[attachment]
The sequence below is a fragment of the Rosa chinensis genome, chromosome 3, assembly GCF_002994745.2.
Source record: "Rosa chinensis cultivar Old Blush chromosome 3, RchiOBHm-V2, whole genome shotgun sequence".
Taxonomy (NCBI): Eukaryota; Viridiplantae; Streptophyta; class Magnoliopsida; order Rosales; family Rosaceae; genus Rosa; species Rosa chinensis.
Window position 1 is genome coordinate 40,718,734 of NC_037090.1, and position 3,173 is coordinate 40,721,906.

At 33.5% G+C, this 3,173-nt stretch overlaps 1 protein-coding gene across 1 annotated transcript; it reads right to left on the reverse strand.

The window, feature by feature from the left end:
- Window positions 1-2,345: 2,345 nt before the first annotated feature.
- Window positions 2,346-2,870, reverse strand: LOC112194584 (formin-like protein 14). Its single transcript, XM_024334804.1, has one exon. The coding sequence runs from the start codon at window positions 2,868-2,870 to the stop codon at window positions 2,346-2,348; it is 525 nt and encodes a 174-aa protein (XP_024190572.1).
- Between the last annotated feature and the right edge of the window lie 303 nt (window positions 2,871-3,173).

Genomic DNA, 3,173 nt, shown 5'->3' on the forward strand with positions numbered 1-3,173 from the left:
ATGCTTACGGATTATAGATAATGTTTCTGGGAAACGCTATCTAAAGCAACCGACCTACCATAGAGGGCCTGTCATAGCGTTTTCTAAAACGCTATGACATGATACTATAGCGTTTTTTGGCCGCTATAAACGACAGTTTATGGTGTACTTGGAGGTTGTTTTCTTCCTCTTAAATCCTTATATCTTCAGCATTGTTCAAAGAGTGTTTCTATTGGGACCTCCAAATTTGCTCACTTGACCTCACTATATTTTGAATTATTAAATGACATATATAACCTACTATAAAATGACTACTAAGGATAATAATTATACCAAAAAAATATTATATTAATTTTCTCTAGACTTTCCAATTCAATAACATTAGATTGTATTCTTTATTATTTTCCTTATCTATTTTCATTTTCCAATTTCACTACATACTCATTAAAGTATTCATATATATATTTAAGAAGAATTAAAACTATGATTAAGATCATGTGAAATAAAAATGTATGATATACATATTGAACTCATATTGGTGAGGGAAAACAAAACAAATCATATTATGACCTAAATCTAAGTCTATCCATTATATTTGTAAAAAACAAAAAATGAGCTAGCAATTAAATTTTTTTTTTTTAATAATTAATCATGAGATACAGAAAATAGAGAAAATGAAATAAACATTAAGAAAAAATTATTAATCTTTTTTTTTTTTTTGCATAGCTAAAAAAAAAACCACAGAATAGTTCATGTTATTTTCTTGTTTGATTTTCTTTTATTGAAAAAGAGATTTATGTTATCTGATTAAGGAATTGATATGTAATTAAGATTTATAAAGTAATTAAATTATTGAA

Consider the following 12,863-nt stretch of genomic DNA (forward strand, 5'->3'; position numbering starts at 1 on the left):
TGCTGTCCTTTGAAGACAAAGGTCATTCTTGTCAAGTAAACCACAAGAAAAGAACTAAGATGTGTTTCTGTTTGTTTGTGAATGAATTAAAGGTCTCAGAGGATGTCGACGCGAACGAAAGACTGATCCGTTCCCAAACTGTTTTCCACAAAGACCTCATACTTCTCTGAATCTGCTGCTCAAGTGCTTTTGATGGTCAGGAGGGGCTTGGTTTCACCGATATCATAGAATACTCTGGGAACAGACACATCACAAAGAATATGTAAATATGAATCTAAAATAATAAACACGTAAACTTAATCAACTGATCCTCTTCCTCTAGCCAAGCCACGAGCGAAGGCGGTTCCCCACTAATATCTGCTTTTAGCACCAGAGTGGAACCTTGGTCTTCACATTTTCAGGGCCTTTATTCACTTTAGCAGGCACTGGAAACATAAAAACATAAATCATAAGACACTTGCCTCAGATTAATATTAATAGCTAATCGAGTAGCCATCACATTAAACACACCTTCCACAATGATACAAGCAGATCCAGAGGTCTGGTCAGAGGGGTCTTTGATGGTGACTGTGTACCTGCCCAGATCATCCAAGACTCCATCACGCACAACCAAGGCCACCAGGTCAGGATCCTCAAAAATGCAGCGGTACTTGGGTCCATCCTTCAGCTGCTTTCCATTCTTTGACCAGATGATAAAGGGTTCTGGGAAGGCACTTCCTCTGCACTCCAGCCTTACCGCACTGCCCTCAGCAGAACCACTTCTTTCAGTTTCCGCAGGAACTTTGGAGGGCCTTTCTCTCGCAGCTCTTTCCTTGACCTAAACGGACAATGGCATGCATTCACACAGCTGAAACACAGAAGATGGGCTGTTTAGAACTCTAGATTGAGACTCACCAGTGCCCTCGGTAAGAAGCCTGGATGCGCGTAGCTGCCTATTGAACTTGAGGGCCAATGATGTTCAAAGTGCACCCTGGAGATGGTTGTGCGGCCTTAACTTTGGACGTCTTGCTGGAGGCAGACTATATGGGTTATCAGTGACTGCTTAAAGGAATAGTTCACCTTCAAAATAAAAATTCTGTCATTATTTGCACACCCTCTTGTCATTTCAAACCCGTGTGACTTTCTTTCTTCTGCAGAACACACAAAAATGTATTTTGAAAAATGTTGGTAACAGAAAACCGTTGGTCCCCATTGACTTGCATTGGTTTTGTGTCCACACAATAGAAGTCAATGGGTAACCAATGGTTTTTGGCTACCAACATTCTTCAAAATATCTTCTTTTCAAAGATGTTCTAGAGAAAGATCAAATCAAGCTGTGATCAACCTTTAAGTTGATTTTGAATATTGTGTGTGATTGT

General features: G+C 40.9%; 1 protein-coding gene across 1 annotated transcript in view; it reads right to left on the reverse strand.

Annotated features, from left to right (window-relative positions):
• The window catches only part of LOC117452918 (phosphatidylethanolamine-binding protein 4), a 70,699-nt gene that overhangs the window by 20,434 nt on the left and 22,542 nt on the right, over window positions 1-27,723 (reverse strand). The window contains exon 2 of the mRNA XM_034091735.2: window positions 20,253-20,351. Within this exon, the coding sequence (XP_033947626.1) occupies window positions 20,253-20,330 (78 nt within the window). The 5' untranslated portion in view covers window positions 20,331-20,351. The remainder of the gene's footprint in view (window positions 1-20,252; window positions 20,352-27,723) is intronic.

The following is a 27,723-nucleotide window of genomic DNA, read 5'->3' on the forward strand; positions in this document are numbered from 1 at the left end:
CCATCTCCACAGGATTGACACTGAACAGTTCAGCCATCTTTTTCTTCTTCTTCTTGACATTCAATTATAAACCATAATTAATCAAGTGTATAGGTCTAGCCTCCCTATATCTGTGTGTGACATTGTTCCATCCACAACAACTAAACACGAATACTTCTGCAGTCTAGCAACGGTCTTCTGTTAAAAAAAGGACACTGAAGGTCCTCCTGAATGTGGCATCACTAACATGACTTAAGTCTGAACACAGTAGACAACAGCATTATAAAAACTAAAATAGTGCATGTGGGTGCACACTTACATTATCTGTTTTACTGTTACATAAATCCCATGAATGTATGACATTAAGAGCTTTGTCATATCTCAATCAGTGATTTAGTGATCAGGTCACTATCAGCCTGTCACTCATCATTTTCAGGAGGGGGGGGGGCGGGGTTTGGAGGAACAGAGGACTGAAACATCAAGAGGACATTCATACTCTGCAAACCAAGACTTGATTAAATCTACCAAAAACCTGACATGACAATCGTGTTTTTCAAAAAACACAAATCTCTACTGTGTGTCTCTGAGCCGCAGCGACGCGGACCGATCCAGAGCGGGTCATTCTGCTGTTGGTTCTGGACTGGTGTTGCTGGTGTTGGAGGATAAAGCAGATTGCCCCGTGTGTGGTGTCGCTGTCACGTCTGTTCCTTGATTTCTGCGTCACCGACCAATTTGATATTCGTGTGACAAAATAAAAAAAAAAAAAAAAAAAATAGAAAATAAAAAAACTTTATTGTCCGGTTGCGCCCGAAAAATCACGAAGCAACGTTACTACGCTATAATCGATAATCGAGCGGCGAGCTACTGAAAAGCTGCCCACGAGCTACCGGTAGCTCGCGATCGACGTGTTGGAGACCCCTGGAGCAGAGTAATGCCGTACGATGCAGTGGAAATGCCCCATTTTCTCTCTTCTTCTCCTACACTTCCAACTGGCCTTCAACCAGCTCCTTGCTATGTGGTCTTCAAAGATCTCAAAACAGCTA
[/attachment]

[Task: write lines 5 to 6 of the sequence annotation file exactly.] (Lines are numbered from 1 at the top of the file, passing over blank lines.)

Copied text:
At 33.5% G+C, this 3,173-nt stretch overlaps 1 protein-coding gene across 1 annotated transcript; it reads right to left on the reverse strand.

The window, feature by feature from the left end: